The last time that happened was never — not during the influenza pandemic 100 years ago and not during either of two world wars.
No one could have foreseen this, of course, least of all the late former Salt Lake Mayor Deedee Corradini, who risked much of her political capital three decades ago building what now is called Smith’s Ballpark, and who lured a triple-A team to the city, now known as the Bees.
That matters, but not in any way you can document in a text book.
This COVID-19 inspired pause in the game may be as good a time as any to look back on those days and the promises made. There were plenty of them. It was a contentious time.
I was a reporter covering City Hall in the early ‘90s, and I ended up devoting much of my life at the time to studying minor league baseball and economic development, when I wasn’t following Corradini around and keeping up with the protests. Twenty-seven years ago, I wrote a six-part series on the construction of the stadium. You may take it for granted today, but its location was anything but an easy political decision.
Corradini wanted to build it downtown, in Pioneer Park.
She saw that as an economic gold mine. The stadium would spin off money in all directions. It would create a synergy with what now is called Vivint Smarthome arena. In those pre-Olympics days, she hoped to build a speed-skating oval across the street from the stadium to complete a sports corridor.
But Corradini quickly ran into trouble. The nearby Greek Orthodox Church objected, saying it wanted neither the traffic nor the noise. Advocates for the poor protested, worried about the homeless who used the park. Others didn’t want to develop a park that had been an original settlement for early pioneers.
And then, most surprising of all, came the protests from people who lived around the old stadium, known as Derks Field; the people who had to put up with all the cars and traffic every summer. They said their neighborhood, already teetering economically, would suffer an identity crisis if the stadium left.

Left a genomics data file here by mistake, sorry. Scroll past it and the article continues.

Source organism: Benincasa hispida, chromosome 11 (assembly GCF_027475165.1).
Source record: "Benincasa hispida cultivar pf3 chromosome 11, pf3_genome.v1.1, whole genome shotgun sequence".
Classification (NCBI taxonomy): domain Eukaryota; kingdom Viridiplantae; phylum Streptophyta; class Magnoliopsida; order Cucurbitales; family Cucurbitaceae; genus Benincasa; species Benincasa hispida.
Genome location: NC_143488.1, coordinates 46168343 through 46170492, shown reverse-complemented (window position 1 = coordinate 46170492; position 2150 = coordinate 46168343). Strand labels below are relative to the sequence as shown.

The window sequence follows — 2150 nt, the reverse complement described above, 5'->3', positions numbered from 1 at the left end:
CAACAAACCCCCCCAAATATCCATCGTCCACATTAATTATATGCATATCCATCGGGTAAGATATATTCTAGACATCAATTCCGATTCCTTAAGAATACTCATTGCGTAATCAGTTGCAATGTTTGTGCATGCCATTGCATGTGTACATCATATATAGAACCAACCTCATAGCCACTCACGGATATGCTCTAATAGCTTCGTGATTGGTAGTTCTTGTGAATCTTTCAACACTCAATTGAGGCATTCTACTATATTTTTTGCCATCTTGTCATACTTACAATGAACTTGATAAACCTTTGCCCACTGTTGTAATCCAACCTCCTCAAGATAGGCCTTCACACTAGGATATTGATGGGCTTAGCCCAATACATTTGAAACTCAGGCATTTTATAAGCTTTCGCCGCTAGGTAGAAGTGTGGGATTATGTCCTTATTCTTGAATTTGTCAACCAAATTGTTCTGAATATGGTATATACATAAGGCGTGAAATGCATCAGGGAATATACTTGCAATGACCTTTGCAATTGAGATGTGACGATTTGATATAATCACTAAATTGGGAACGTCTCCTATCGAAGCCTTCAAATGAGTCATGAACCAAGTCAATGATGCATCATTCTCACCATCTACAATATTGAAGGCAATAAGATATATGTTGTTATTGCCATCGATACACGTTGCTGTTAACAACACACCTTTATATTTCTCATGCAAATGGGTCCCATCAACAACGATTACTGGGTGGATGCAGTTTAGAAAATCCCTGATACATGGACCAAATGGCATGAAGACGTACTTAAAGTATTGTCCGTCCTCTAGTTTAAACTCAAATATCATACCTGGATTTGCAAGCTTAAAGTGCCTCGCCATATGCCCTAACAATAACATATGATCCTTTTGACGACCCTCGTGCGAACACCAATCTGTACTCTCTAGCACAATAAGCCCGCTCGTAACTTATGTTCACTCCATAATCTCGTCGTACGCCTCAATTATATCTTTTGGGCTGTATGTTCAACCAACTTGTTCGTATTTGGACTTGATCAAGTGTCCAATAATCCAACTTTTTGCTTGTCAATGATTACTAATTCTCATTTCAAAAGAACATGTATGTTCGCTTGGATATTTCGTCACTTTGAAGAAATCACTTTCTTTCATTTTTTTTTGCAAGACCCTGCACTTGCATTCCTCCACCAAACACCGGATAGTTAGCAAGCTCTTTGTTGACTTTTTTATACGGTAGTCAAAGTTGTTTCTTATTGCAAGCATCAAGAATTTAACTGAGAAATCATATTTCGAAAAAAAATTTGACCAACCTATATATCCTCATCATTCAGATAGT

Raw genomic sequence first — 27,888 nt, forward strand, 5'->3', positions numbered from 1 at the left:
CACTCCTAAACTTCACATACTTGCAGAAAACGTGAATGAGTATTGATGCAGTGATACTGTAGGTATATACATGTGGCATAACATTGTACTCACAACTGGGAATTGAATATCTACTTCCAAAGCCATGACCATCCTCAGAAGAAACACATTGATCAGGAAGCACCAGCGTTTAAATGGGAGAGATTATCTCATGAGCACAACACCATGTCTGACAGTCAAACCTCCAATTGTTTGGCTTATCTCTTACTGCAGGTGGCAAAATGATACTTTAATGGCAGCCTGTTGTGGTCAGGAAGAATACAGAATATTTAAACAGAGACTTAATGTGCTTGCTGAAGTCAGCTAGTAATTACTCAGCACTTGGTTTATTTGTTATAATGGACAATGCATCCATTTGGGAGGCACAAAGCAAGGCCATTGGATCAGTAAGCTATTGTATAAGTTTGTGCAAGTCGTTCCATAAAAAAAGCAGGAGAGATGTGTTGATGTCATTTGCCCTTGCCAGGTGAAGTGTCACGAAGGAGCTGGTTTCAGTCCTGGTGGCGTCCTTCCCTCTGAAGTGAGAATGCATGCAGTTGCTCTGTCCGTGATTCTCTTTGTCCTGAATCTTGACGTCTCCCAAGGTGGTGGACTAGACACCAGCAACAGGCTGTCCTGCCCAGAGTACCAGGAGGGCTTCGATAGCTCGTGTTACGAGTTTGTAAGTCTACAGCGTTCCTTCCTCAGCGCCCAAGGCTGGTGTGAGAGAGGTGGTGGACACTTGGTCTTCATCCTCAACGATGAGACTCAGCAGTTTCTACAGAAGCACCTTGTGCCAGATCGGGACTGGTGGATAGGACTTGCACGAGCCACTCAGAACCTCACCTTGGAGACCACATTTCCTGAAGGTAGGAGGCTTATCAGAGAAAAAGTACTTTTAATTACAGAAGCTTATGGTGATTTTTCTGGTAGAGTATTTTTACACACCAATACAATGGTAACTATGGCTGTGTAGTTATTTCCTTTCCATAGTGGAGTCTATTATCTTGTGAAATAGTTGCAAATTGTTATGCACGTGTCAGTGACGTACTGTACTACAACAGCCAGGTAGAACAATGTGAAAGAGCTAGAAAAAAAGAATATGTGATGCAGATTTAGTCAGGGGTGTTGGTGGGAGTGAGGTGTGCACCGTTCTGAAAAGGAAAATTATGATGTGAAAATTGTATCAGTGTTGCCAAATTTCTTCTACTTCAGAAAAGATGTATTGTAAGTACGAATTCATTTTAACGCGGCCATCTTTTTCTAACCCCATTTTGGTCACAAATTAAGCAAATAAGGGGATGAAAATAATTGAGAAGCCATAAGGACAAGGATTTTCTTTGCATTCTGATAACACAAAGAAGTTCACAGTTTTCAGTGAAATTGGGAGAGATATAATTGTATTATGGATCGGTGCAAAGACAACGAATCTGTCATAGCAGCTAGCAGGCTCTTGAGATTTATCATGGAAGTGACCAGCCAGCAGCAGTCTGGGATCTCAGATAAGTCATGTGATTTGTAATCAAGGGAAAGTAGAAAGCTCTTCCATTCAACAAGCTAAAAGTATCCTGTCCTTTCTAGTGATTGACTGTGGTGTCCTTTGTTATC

It made little economic sense to build on the corner of West Temple and 1300 South. But once it became clear that the pressure was too great to resist, Corradini began to shift her promises to that neighborhood.
She told me eventually there would be shops and restaurants nearby. “I envision 10 years from now the stadium will define the south end of downtown,” she said.
A quarter-century later, the neighborhood around Smith’s Ballpark looks about the same as it did all those years ago, with the exception of a few new high-density housing units. I don’t see many restaurants; no corporate headquarters or popular shops. Salt Lake City is growing faster than it has in years, and yet no one would confuse the stadium with downtown.
But maybe that’s OK.
I quoted a lot of experts back then who predicted this would be the case. If minor league ball offers any economic benefits, they said, it is when it locates downtown. But generally, it doesn’t offer a lot of tangible benefits anywhere.
If you think I’m being critical of Corradini, you’re wrong. I may have known her better than any reporter at the time. Like most humans, she was complicated. She later became embroiled in a scandal that nearly derailed her. But she was smart enough to change course when faced with new information. Without her, Salt Lake City might not have any baseball today.
Which of course, it doesn’t right now, anyway.
News reports say the loss of a season may destroy some minor league teams.
As the folks who live around the stadium understood all those years ago, it never really was about money. What the city built on the old Derks Field site has been hailed as the most beautiful minor league stadium in the country, with spectacular views of the Wasatch Mountain range.
But beyond that, a baseball team and its stadium can become the heart of a city, even in an old neighborhood away from downtown.
For the sake of that neighborhood, the people who work at the stadium and the thousands who enjoy seeing those mountains above centerfield on a warm summer night, we need to root for a 2021 season.